Today we’d like to introduce you to Michael Schilf.
Hi Michael, it’s an honor to have you on the platform. Thanks for taking the time to share your story with us – to start maybe you can share some of your backstory with our readers?
It was 1996, and I would soon be entering my final year at Marquette University. I was majoring in Broadcasting & Electronic Communication. Marquette was one of the best universities in the Midwest, specializing in broadcast news. Many of the top news anchors and producers around the country were Marquette alumni. I did well in my classes, I was a staple at MUTV—the university’s television station—and I even co-hosted a weekly talk radio show. So it was quite the surprise when I came to a sobering realization: I hated broadcast news.
The thing about broadcast news is that as soon as the story hits the air, it dies. Because tomorrow is a new day, and a new story will devour the headlines. There is nothing nostalgic about that. It certainly is not timeless. Nobody watches the same news program again and again. There are no bootleg VHS recordings of your favorite news programs that you have curated over the last three decades. Each news story is delivered live on the air and then often swiftly forgotten.
The movies we watch and rewatch, especially from our youth, have a way of defining us. I could easily relate to the misunderstood kids in The Goonies and E.T. the Extra-Terrestrial. In high school, films like The Breakfast Club, Back to the Future, Ferris Bueller’s Day Off, and The Lost Boys became iconic. I am still inspired by the action in The Road Warrior and The Terminator. And impressed by the humanity of Die Hard’s John McClane and Lethal Weapon’s Martin Riggs. I am awed by the psychological horror in The Shining and the practical effects of Aliens. The list goes on… Blade Runner, Ghostbusters, A Nightmare on Elm Street, Friday the 13th.
I didn’t want to simply produce news stories; I wanted to create stories that would live on like the films I watched as a kid. When I went to my academic counselor to disclose my predicament, her advice was pivotal. Considering I had already completed a majority of the required credits to earn a Bachelor of Arts from the College of Communication, she suggested that I add additional classes my senior year to earn a double major in Broadcasting & Electronic Communication and English Literature. I took her advice, and it was the best decision I made at Marquette.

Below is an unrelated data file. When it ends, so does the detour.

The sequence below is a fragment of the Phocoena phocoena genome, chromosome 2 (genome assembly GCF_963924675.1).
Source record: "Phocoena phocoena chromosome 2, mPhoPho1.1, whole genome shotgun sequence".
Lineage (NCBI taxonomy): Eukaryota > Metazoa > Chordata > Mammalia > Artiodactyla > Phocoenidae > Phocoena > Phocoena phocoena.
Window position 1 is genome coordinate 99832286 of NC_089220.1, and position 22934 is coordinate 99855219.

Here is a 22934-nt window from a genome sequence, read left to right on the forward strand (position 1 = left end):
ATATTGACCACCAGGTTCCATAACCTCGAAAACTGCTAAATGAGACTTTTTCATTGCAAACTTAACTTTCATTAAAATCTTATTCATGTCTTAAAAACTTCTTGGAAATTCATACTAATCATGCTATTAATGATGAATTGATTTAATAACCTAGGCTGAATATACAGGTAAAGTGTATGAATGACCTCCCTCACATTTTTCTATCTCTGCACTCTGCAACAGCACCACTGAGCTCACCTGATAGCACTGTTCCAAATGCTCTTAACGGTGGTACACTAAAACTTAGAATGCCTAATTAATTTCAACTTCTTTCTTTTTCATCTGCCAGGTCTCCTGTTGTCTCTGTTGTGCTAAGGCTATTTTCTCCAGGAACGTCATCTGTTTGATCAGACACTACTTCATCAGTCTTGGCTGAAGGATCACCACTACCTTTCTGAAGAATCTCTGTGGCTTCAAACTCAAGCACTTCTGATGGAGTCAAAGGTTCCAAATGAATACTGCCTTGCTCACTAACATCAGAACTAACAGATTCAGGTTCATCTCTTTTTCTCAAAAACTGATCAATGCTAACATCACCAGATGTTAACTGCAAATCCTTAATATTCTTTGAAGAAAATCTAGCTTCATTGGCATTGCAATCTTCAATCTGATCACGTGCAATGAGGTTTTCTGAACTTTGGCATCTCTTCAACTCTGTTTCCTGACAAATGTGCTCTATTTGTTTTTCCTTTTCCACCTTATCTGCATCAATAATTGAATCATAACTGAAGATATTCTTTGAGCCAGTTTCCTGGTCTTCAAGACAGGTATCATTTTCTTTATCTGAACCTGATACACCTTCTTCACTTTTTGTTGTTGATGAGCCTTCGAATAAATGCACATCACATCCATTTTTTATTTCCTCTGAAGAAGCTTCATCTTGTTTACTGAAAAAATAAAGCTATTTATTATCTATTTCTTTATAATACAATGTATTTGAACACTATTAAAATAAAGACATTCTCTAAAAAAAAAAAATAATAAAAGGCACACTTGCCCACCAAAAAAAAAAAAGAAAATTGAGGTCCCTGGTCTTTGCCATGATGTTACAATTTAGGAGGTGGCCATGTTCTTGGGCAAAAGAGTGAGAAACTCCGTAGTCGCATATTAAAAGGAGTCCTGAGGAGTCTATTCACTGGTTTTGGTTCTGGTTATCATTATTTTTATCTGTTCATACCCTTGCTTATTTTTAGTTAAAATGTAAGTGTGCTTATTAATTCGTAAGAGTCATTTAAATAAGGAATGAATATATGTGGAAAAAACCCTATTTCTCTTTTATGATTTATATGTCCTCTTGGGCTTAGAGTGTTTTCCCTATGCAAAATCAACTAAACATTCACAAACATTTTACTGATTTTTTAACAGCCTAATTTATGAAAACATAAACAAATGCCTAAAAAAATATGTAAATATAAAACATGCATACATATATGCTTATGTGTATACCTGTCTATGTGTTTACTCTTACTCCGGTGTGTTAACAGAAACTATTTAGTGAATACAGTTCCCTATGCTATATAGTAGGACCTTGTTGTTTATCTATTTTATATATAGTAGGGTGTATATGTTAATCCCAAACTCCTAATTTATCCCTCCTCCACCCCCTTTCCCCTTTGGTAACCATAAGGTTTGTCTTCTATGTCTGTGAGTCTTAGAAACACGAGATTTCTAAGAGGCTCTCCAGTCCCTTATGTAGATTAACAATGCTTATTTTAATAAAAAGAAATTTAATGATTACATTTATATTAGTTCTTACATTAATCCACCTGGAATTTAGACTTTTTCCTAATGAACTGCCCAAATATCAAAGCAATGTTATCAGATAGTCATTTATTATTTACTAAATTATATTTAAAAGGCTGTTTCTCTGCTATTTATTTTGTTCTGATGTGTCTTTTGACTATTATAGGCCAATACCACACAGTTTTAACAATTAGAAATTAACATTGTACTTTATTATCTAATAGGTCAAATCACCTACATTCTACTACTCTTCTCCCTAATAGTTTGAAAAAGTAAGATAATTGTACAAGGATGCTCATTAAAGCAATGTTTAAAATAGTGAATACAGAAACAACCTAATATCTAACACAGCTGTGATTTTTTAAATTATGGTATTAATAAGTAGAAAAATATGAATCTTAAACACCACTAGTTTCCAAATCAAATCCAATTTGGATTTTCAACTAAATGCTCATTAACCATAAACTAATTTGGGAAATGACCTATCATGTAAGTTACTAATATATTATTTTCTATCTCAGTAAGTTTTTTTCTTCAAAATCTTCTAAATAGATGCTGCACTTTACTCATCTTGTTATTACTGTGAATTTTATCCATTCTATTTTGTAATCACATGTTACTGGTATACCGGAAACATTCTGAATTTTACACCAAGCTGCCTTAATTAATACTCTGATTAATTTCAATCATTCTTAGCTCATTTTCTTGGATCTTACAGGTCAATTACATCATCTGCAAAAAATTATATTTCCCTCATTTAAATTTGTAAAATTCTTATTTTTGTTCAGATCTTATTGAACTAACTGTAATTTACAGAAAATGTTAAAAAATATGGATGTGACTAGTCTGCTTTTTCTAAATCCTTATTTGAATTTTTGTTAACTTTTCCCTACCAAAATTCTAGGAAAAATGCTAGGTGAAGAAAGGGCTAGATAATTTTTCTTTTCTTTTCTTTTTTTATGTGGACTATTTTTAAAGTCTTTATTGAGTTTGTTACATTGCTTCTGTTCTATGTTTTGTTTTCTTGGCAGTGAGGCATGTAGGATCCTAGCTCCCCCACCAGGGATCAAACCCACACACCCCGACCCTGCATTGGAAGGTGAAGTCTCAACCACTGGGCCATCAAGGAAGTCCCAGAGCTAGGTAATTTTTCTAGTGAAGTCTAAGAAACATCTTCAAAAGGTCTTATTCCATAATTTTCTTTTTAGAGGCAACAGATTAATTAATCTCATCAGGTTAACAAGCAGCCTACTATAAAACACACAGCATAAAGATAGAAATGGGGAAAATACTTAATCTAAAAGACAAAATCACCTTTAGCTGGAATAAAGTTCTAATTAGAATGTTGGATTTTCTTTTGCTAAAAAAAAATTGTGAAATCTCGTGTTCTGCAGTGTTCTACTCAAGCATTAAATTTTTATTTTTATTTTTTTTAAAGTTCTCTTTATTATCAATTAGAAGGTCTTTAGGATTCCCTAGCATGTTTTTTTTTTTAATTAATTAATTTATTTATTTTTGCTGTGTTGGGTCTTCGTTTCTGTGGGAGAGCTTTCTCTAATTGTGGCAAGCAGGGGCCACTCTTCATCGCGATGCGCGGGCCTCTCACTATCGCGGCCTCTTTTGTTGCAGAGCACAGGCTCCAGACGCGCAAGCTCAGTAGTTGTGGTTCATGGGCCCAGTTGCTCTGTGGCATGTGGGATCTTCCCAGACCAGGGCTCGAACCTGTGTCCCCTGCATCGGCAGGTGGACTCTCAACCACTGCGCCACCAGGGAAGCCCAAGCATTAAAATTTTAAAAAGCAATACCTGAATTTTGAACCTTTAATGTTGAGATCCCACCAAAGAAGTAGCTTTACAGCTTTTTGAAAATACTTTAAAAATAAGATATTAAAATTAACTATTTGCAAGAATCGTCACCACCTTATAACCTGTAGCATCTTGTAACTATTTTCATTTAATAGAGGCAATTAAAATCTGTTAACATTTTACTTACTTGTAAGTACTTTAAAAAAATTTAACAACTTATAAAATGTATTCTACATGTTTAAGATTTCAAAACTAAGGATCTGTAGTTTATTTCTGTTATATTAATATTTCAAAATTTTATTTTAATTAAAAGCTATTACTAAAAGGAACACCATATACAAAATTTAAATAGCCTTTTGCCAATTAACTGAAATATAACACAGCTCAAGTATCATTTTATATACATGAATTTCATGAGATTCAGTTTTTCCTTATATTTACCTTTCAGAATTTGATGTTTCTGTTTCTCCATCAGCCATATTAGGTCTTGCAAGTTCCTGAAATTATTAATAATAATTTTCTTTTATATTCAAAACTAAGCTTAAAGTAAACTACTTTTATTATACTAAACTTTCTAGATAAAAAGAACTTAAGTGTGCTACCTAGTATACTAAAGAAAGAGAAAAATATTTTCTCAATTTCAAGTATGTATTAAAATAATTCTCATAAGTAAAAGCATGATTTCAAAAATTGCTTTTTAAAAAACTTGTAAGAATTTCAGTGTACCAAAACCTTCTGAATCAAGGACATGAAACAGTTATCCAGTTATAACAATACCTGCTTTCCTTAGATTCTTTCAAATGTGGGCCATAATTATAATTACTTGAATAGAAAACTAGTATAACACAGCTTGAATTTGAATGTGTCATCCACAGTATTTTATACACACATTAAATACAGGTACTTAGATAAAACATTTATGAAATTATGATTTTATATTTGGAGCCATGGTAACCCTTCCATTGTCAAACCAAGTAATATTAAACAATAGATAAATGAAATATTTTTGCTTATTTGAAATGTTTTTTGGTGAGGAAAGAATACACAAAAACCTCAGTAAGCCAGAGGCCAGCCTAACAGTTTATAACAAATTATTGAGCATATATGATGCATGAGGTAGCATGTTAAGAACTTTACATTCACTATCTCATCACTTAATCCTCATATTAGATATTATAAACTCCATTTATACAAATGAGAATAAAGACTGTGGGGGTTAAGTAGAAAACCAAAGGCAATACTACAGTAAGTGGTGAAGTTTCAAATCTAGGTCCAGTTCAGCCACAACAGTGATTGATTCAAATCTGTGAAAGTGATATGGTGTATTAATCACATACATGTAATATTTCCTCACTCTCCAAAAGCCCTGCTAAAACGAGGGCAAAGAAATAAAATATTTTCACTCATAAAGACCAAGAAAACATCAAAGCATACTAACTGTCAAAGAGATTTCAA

It was a challenging senior year, taking near 20 units each semester, but I was exposed to John Milton’s Paradise Lost and the complete works of William Shakespeare. I discovered English poets such as Chaucer, Keats, Wilde, and Plath. I embraced the American poetry of Walt Whitman, Emily Dickinson, and Edgar Allan Poe. I began a love affair with American women’s masters including Kate Chopin, Flannery O’Connor, and Toni Morrison. I feasted on selected works by Fitzgerald, Faulkner, Hemingway, Steinbeck, Updike, and Vonnegut. I lost myself within the plays of Tennessee Williams, Eugene O’Neill, and Arthur Miller. I began quoting Mark Twain, and it’s no surprise I took a deep dive with Melville on the hunt for Moby-Dick.
I read the best of the best, at least deemed by my professors, yet the most significant experience I had as an English Literature major was taking two creative writing courses by Professor C.J. Hribal, an accomplished novelist himself. By writing my own stories, I discovered that I had a smidgen of talent. I didn’t know it at the time, but I was taking my first major step toward developing a voice. My writer’s voice. Hribal’s creative writing courses opened my mind to the possibility that I could actually—just maybe—make a career at this thing called writing. But I still had to determine what kind of writer I wanted to be. With my new appreciation for literature, a seedling of talent as an aspiring writer, and my reverence for movies, the answer was obvious. I was going to be a screenwriter.
So I began to put my plan in motion. After graduating from Marquette University, I worked in construction for six months to save as much money as I could while creating a writing portfolio that would be a necessity when applying to graduate school. I applied to the top five or six film schools in the country, and then I bought a one way ticket to London. For the next six months, I backpacked through Europe and North Africa. It was a miraculous and liberating experience. I happened to be living in a tent on the Greek Island of Paros when I made an international call to my mother from a payphone. I was going to tell her that I had convinced a little Greek man to hire me to help build a swimming pool so that I could earn enough money to continue traveling, but before I could share my new adventure with her, she informed me that I had been accepted to the MFA Screenwriting program at the University of Southern California’s School of Cinematic Arts. USC was arguably the best film school in the country, and they only accepted 30 students out of a thousand applications, so the next day I bought a ferry ticket to Athens and hopped on a plane back to the states.
Arriving in Los Angeles after globe-trotting was quite the culture shock. It felt like I had landed on a different planet, and I was the alien. I had no place to live and no friends. I didn’t even have a cell phone. Thankfully, I had USC, which provided structure, classes, and purpose. In what seemed like the snap of my fingers, I had earned my MFA in Screenwriting. I learned how to develop complex characters, write properly structured feature screenplays and develop 1-hour dramas and 30-minute comedies; however, the real education began upon graduation.